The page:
As some of you may know, I grew up in the UK – so fortunately no deadly reptiles, insects or spiders to have to be wary of. But still, I suppose our little family was in the minority when it came to actually welcoming spiders into our home.
Now, I don’t mean that we hung up a sign outside our door saying “flies, eat all all you like,” or anything but my mother has never harboured a fear of spiders and her everyday approach to them has rubbed off on my sister and I.
I have very fond memories of sitting down on the carpet trying to make a very milky sugary cup of weak tea last as long as possible (as when it was finished it was time to go ‘up the wooden hill to bed’) when Mum would exclaim, “Oh look there is Harry.”
Harry is the spider that lived behind the V skirting board and used to come out to take his nocturnal wander in search of food nightly. Now I’m not sure whether Harry was an excetion to the rule, and due to our non-squashing nature, managed to live for 12 years or more, or whether other spiders moved in post Harry and cunningly assumed his identity, but consequently evry spider I have met since I have had the uncontrollable urge to refer to as Harry.
Even after moving to Australia, I still managed to maintain my blasé attitude towards spiders…that is until I had children – four years later. I’d never been able to take the life of an insect, to stomp on an ant or squash a spider until my first son, the Woo was born.
Spotting a rather meaty looking arachnid crawling up the wall besides my sons cot one day I called my husband, and gave him a quick description.
“That’s a white tail,” he told me seriously. “We don’t want that thing to bite Woo.”
The maternal instinct kicked in, and before I had time to register what I had done, that white tail was a a mere mess on my wall. I’m sorry. I am not scared of spiders or creepy crawlies in general, but if you pose a threat to my kith and kin…baby…you outta here!
Having said that, I do try to insill in my children a love of nature and all that it entails. I teach them not to touch any animals that they don’t know (outside of our family of 2 dogs, 1 cat, 3 chickens, and 6 goldfish) unless an adult is presemt to tell them that that it is okay. For me, the “no owner, no touch” policy applies. I teach my children that animals have feelings too. They too can be happy or sad, excited or angry etc. If the animals owner is not there to let us know how their pet feels we do not touch, no matter how cute and cuddly they may appear.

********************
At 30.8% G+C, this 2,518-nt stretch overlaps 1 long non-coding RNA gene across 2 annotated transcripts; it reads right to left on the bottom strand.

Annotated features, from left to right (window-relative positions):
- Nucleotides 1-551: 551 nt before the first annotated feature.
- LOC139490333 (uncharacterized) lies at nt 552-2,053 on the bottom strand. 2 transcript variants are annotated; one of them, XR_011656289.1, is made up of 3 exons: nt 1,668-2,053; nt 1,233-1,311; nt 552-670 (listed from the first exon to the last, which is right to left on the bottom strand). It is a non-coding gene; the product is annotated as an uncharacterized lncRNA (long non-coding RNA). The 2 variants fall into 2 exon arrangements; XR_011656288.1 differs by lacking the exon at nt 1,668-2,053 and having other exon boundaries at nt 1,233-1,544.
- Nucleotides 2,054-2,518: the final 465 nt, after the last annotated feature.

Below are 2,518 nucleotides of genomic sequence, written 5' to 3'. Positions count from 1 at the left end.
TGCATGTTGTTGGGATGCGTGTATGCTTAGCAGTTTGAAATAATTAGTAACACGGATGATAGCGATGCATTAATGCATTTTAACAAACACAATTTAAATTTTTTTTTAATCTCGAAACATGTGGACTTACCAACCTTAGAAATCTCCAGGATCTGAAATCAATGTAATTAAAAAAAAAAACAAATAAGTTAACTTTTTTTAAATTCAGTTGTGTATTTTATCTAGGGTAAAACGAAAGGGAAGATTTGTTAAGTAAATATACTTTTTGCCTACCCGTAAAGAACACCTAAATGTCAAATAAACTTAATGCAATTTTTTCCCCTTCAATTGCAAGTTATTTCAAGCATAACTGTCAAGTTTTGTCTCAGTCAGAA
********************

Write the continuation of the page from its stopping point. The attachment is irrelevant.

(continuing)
For the last 3 weeks, we have had a big hairy harmless mother of a huntsman living in our home. (Yes they are the ones that they used in the movie Arachnophobia on account of their size and appearance).
I first noticed him sitting above the wedding canvas of Hubbster and I, and a week later he had taken up residence in the hall outside the boys’ room.
Of course, my first instinct was to call him Harry. It’s cute because it has ties to my childhood, but let’s face it, it won’t win any awards for originality. So I was slightly, alright very amused, and happy to overhear (yes, earwig) a conversation earlier last week between 5 year old Woo and his 3 year old brother Foghorn.
“Is Steve still outside, Woo,” asked Foghorn in his usual 6am dulcet tones…otherwise known as yelling.
“I told you!” Woo chided. “He doesn’t like Steve.”
“YES HE DOES,” yelled Foghorn louder. “He told me!”
“NO he didn’t.”
Absolutely confuddled as to who This Steve character was they were talking about, I burst into the room.
“Who is Steve?” I asked gently.
“I told him, I told him Mum. HE IS WRONG” Woo declared passionately pointing an accusing finger at his younger brother. “His name is Frère Jacques.”
“Frère Jacques?” I asked with my eyes far more open than I had ever expected them to get at 6am.
“Yes! The spider – his name is Frère Jacques,” Woo answered earnestly.
Oh dear, I thought hugging him to me and smiling, you might be more like your mother than you think!
Update: Frère Jacques was last spotted in my bedroom above the plasma.
Do you have any pets with unusual names?